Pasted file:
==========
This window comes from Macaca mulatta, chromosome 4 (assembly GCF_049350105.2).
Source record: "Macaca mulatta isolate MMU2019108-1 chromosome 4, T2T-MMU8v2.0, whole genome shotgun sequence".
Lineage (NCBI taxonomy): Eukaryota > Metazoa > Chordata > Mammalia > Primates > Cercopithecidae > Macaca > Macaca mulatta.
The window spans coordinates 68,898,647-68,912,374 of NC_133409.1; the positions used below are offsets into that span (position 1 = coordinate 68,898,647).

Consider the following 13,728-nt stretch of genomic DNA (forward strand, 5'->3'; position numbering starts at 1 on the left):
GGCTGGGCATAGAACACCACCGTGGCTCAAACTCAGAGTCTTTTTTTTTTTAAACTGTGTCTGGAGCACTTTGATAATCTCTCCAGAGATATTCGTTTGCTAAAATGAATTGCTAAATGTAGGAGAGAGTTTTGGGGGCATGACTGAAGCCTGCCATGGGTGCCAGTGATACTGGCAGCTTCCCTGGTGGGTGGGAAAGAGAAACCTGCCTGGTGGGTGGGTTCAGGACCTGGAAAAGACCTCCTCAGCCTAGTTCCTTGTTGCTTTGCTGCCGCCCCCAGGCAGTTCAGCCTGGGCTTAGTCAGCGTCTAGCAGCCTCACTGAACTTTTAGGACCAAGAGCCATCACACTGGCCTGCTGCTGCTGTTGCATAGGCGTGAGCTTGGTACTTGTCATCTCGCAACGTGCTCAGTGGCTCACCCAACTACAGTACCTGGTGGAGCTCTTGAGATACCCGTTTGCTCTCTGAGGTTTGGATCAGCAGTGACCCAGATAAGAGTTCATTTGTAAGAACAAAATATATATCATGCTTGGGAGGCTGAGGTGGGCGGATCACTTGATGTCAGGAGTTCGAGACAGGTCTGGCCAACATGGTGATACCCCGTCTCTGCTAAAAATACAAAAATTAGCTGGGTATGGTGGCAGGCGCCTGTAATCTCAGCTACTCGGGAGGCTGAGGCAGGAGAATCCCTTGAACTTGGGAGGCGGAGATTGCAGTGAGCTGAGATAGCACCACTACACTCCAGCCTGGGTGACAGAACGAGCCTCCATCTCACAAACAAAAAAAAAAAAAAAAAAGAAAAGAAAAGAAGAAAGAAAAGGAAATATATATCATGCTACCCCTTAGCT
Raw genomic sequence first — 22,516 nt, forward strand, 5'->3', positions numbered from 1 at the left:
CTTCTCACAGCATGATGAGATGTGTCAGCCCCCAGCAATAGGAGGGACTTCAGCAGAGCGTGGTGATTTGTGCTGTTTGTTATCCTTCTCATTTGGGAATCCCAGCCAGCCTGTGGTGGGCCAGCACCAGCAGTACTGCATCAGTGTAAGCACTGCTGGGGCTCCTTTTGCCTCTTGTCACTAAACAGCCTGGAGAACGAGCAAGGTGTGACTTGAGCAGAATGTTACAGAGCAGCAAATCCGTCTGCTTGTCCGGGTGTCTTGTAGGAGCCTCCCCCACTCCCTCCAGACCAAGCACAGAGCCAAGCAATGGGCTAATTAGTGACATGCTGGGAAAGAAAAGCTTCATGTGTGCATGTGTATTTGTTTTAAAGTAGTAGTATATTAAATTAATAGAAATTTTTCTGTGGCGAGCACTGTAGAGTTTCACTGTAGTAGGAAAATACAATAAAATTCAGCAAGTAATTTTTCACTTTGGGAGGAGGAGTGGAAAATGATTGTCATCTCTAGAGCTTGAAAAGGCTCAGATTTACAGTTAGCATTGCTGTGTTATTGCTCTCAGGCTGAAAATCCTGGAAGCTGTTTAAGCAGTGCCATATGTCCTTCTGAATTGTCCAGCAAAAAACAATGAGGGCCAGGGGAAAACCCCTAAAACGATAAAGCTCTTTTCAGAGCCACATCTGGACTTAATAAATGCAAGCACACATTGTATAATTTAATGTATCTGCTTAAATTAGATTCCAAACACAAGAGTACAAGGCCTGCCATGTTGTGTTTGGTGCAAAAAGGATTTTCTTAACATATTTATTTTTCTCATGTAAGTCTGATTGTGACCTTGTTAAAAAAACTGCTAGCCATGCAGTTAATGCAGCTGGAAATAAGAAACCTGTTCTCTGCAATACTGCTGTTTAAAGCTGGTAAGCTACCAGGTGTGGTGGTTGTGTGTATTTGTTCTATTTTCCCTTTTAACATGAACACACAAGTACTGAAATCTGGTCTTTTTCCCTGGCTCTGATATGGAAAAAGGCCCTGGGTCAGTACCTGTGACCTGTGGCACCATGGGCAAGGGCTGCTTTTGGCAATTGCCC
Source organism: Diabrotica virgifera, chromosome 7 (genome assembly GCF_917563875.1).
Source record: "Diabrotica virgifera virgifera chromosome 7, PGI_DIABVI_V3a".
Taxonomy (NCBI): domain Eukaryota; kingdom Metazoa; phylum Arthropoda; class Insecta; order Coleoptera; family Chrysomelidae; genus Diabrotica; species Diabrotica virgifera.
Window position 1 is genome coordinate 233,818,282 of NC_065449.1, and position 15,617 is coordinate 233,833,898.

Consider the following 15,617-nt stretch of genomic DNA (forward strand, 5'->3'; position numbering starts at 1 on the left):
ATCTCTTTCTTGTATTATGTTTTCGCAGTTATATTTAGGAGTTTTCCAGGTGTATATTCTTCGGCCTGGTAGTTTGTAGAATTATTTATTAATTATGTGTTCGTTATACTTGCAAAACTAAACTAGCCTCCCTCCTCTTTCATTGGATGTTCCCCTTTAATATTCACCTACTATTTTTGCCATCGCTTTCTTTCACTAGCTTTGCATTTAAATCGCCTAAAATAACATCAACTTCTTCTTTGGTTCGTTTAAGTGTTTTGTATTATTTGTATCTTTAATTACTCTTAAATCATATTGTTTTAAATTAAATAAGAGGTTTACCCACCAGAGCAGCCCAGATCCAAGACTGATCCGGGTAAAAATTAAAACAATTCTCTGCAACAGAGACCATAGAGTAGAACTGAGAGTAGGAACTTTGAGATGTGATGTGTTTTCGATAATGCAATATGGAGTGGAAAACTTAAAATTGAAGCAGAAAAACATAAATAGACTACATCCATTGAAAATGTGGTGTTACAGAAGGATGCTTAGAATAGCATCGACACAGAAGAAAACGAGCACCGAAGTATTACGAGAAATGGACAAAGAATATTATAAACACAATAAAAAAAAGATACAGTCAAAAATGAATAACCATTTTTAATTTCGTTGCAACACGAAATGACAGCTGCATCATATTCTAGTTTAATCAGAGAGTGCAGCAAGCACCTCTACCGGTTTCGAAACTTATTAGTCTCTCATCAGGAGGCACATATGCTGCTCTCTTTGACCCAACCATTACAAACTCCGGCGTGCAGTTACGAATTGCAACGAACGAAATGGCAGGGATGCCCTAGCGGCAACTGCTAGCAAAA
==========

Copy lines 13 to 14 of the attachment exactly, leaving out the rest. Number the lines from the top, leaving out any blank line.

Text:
Consider the following 15,617-nt stretch of genomic DNA (forward strand, 5'->3'; position numbering starts at 1 on the left):
ATCTCTTTCTTGTATTATGTTTTCGCAGTTATATTTAGGAGTTTTCCAGGTGTATATTCTTCGGCCTGGTAGTTTGTAGAATTATTTATTAATTATGTGTTCGTTATACTTGCAAAACTAAACTAGCCTCCCTCCTCTTTCATTGGATGTTCCCCTTTAATATTCACCTACTATTTTTGCCATCGCTTTCTTTCACTAGCTTTGCATTTAAATCGCCTAAAATAACATCAACTTCTTCTTTGGTTCGTTTAAGTGTTTTGTATTATTTGTATCTTTAATTACTCTTAAATCATATTGTTTTAAATTAAATAAGAGGTTTACCCACCAGAGCAGCCCAGATCCAAGACTGATCCGGGTAAAAATTAAAACAATTCTCTGCAACAGAGACCATAGAGTAGAACTGAGAGTAGGAACTTTGAGATGTGATGTGTTTTCGATAATGCAATATGGAGTGGAAAACTTAAAATTGAAGCAGAAAAACATAAATAGACTACATCCATTGAAAATGTGGTGTTACAGAAGGATGCTTAGAATAGCATCGACACAGAAGAAAACGAGCACCGAAGTATTACGAGAAATGGACAAAGAATATTATAAACACAATAAAAAAAAGATACAGTCAAAAATGAATAACCATTTTTAATTTCGTTGCAACACGAAATGACAGCTGCATCATATTCTAGTTTAATCAGAGAGTGCAGCAAGCACCTCTACCGGTTTCGAAACTTATTAGTCTCTCATCAGGAGGCACATATGCTGCTCTCTTTGACCCAACCATTACAAACTCCGGCGTGCAGTTACGAATTGCAACGAACGAAATGGCAGGGATGCCCTAGCGGCAACTGCTAGCAAAA